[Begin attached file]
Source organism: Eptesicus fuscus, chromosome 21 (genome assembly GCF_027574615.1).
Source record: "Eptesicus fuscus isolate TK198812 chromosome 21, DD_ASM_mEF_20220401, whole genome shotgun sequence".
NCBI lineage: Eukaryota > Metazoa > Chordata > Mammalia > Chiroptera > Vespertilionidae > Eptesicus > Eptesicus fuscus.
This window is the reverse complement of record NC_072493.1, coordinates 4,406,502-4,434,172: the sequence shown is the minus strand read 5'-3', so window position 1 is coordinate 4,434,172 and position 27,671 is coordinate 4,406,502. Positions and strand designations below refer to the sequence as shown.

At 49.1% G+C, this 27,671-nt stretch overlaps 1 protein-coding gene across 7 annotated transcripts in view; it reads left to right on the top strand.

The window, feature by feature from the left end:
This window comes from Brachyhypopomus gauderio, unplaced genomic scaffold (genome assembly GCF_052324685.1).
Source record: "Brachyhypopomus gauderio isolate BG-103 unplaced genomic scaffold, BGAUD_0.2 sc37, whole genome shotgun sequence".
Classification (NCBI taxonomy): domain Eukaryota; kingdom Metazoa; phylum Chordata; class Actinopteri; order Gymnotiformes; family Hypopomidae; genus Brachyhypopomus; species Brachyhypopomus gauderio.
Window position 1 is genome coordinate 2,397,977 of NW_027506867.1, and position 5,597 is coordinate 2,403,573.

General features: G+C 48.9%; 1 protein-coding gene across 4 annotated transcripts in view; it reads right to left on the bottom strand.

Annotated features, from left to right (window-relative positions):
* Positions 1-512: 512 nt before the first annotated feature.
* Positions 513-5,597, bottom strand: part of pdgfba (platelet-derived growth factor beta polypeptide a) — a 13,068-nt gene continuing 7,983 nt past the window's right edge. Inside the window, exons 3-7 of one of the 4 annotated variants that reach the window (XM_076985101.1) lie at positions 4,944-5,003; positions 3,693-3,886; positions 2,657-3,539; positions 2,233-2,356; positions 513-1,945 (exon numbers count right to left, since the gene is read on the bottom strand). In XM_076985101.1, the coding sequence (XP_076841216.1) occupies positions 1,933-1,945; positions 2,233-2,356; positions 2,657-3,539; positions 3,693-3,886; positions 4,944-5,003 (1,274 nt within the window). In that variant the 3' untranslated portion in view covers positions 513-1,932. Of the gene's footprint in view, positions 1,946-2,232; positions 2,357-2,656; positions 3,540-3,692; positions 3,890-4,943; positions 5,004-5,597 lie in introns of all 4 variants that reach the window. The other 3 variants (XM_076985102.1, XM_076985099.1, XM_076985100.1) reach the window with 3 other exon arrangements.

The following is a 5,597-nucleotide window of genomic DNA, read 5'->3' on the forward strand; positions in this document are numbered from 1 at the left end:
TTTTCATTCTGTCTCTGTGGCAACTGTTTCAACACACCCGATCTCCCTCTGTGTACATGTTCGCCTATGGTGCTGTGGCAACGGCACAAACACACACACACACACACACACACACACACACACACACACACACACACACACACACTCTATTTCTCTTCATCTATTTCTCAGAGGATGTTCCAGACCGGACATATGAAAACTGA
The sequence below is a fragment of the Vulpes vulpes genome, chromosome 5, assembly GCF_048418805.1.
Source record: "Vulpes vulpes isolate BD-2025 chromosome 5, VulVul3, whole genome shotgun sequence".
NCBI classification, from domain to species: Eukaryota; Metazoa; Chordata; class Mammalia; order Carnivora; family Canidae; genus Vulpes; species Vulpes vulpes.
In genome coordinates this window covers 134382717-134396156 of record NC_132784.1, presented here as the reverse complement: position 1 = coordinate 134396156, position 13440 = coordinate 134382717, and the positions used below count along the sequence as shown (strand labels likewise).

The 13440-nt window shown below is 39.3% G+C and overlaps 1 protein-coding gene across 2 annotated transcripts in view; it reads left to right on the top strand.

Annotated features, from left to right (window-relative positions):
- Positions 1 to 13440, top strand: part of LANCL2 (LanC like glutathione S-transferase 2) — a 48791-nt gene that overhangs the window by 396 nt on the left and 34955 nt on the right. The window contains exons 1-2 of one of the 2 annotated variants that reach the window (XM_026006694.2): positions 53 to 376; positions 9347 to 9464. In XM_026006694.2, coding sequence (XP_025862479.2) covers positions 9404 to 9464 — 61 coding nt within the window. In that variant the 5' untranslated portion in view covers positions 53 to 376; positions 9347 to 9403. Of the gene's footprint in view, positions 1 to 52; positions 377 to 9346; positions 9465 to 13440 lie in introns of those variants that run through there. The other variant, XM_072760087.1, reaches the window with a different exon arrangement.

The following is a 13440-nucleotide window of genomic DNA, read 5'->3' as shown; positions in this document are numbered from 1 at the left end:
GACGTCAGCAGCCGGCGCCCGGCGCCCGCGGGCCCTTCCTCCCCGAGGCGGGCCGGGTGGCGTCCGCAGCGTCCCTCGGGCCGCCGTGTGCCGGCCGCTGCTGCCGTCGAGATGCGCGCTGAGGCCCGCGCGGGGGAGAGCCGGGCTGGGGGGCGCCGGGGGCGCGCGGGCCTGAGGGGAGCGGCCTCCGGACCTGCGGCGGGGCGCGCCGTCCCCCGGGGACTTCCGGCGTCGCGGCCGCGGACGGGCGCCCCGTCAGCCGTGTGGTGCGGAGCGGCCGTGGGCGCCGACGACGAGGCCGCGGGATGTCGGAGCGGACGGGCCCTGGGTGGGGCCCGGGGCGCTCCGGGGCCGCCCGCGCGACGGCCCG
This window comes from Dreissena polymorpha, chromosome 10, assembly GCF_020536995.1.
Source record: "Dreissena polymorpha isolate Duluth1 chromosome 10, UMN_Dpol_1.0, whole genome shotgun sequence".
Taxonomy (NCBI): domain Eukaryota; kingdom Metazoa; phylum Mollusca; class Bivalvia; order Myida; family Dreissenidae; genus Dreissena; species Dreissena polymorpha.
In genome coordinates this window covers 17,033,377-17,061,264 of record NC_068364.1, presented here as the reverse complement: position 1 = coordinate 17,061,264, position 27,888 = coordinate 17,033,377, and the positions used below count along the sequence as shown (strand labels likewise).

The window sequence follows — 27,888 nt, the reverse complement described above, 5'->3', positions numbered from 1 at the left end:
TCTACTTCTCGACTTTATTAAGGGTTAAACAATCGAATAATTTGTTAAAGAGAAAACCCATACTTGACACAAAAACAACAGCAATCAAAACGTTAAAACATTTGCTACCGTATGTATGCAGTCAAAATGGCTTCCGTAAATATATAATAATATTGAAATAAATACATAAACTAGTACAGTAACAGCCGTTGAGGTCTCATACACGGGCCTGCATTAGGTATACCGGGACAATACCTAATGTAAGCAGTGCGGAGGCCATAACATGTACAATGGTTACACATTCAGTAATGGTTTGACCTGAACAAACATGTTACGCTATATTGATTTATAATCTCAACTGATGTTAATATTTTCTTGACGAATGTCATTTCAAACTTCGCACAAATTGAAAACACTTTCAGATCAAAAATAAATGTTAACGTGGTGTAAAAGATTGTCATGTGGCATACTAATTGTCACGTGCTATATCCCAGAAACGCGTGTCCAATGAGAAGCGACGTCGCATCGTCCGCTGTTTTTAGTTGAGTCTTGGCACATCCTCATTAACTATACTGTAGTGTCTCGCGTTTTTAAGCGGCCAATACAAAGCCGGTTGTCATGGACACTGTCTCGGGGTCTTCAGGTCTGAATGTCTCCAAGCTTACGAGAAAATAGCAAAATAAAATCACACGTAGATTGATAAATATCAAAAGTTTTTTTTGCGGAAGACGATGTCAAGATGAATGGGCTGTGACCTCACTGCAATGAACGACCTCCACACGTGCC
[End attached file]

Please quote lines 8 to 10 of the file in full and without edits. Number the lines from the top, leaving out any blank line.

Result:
Source record: "Brachyhypopomus gauderio isolate BG-103 unplaced genomic scaffold, BGAUD_0.2 sc37, whole genome shotgun sequence".
Classification (NCBI taxonomy): domain Eukaryota; kingdom Metazoa; phylum Chordata; class Actinopteri; order Gymnotiformes; family Hypopomidae; genus Brachyhypopomus; species Brachyhypopomus gauderio.
Window position 1 is genome coordinate 2,397,977 of NW_027506867.1, and position 5,597 is coordinate 2,403,573.